Your organic shampoo may not be what you thought. Photo: Getty Images

Think all organic shampoos are all-natural? Hardly.

When it comes to food, the definition of "organic" is very clear, thanks to the USDA's National Organic Program, which sets rigid standards for how meat, dairy and produce must be grown, raised, processed and sold. However, when it comes to shampoo (and other beauty products), its meaning grows murky.

According to the Organic Consumers Association (OCA), many shampoos have the word "organic" in their brand name or on their product label, but unless they are USDA certified, the main cleansing ingredients and preservatives are usually made with synthetic and petrochemical compounds.

So how can you tell which hair cleansers are truly organic and which ones are just washing your money down the drain?

Look for the USDA organic seal on shampoos that claim to be organic. Although there are multiple "organic" and "natural" standards, each with its own varying criteria, the USDA Organic Standards are the "gold standard" for personal care products.

"Most products I see labeled as 'natural' aren't," Diana Kaye, co-founder of the hair care company Terressentials, told StyleList. "People are really at the mercy of the marketers."

Kaye created Terressentials Pure Earth Hair Wash, which cleans hair without any chemical detergents, foam boosters, protein thickeners and coating agents, emulsifiers, preservatives or fragrance, after she nearly lost her battle with a type of cancer she believes is linked with exposure to man-made chemicals.

"We absorb more toxins through our skin and via inhalation than through the food that we eat," Kaye deduced after extensive research, which led her and her husband, Jim, to develop simpler body care products without synthetic chemicals.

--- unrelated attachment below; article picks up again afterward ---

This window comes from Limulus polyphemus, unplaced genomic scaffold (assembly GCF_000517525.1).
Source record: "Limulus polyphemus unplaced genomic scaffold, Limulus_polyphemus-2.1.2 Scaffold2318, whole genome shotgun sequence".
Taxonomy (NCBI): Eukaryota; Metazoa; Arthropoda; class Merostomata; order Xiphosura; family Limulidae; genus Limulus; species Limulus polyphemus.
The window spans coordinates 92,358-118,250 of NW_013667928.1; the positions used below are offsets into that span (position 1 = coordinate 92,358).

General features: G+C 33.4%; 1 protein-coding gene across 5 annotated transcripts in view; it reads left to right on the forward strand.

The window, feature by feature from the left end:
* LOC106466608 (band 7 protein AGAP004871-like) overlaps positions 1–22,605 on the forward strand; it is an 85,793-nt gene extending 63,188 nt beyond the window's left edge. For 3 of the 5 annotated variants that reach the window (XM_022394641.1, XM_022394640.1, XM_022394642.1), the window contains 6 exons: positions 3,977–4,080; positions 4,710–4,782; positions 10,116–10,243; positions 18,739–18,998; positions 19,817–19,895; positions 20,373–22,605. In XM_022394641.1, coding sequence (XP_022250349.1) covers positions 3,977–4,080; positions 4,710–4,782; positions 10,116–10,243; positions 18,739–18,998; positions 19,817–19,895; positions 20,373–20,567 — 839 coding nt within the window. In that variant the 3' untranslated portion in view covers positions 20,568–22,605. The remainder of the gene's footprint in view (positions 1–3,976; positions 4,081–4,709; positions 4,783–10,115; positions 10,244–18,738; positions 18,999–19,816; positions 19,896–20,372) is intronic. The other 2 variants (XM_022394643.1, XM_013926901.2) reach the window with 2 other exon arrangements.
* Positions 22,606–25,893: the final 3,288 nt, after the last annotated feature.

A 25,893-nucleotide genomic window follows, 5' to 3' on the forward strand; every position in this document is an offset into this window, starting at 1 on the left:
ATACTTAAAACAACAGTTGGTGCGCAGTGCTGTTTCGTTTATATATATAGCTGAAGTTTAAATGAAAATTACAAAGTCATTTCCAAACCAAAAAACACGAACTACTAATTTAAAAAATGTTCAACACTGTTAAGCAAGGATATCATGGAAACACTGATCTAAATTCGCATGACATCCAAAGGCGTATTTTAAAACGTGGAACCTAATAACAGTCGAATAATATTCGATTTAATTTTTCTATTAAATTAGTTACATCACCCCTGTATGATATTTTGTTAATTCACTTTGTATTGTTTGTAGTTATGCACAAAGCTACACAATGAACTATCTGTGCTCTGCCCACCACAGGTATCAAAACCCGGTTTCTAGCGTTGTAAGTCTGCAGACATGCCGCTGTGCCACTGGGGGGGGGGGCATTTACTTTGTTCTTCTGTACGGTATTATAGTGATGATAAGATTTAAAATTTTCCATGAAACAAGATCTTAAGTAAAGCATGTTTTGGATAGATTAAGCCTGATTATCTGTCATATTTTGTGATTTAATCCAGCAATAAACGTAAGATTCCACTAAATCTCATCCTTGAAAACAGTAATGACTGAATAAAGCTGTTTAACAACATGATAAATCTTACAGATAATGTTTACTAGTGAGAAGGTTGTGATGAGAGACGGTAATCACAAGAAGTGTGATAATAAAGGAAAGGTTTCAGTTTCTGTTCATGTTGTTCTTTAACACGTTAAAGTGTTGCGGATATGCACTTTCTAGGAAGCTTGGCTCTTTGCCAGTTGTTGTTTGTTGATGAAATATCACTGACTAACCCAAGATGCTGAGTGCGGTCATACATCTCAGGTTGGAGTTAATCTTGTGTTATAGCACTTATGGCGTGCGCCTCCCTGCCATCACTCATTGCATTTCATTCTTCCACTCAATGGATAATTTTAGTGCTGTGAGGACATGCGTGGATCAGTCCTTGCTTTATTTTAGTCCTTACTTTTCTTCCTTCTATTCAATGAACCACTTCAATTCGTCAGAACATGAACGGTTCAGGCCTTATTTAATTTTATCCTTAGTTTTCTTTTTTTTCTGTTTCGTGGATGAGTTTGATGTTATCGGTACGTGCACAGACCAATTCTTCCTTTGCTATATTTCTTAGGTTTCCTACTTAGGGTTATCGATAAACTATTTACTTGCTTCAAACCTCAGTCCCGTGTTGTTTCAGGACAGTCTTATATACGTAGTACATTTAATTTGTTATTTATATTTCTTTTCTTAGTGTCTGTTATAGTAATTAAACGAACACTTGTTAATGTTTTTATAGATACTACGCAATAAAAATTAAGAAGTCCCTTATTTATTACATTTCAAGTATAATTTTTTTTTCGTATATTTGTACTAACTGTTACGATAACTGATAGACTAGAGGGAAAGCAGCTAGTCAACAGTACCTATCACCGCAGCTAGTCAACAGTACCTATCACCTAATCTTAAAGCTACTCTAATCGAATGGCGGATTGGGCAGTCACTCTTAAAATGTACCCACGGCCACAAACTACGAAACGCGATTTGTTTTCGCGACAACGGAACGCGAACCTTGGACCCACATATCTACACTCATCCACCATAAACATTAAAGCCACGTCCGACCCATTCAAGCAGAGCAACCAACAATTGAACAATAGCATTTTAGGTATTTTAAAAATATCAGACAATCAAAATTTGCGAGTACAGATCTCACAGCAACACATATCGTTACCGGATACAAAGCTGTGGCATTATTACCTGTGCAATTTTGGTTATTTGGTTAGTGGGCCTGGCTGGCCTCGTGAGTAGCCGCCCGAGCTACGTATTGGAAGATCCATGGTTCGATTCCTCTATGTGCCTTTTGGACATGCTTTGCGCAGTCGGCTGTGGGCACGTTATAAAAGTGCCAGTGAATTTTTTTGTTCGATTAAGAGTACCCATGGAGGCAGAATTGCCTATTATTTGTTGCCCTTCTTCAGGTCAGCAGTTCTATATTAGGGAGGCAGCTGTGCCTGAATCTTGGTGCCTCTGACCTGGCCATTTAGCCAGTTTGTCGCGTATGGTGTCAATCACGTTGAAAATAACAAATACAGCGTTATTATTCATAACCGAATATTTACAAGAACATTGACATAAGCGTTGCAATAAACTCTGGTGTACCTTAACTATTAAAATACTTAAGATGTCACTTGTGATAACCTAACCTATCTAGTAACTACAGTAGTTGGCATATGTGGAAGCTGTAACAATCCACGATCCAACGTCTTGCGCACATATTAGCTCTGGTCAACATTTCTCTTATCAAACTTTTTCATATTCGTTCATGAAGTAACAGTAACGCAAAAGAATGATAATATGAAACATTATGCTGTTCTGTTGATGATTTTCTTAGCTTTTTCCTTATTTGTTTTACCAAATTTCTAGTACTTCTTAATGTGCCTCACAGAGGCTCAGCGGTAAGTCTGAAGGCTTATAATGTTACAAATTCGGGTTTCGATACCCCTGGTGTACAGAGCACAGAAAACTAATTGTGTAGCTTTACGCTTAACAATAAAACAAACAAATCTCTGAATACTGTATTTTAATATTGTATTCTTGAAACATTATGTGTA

Terressentials' line of organic shampoos. Courtesy Photo



Terressentials shampoos are made from certified organic cocoa butter, organic coconut oil, essential oils and swelling clay which absorbs dirt, grime, pollution and excess oil without drying out the hair. And while users won't experience the bubbles and suds they are used to and there may be a transition period where the hair feels rough and not as shiny, Kaye said her customers eventually grow a whole new head of healthier hair that's never been touched by chemicals.

Other quality organic shampoos include:

Tela Organics – Balance Shampoo -- The formula consists of 35 organic USDA certified ingredients selected to penetrate and enhance every hair type.

Intelligent Nutrients Harmonic Shampoo – A multifunctional daily use shampoo with a fresh minty smell that is anti-aging, antioxidant rich, volumizing, super smooth, non-frizzy, scalp and hair nourishing, non-toxic and color safe.

John Masters Lavender Rosemary Organic Shampoo – Made with gentle corn and coconut cleansers and infused with conditioning plant extracts and essential oils.

Depth Drench Hydrating Shampoo -- This shampoo contains no parabens, SLS/SLES, phthalates, artificial colors, synthetic fragrances, PEGs and glycols. It is formulated with 70 percent organic ingredients and delivered in bottles made from 50 percent post-consumer resin.

Another adopter of stricter standards on their organic shampoos and other beauty products is Whole Foods Market.

In June of this year, they adopted a new policy mandating that "organic" products must be certified under the USDA National Organic Program, just like food. This means "organic shampoos" must have 95 percent organic ingredients with strict restrictions on the substances that can be used in the remaining five percent. On the other hand, shampoos claiming to be "made with organic ingredients (i.e., "Made with organic essential oils and extracts") must contain at least 70 percent organic ingredients with the same restrictions on the remaining 30 percent.

The bottom line? Know what to look for in an organic shampoo. Be a savvy shopper, do your research and don't forget to look for the USDA organic seal.

Want more tips on all-natural products? Check out this organic educational web site, and read our article investigating paraben-free beauty products.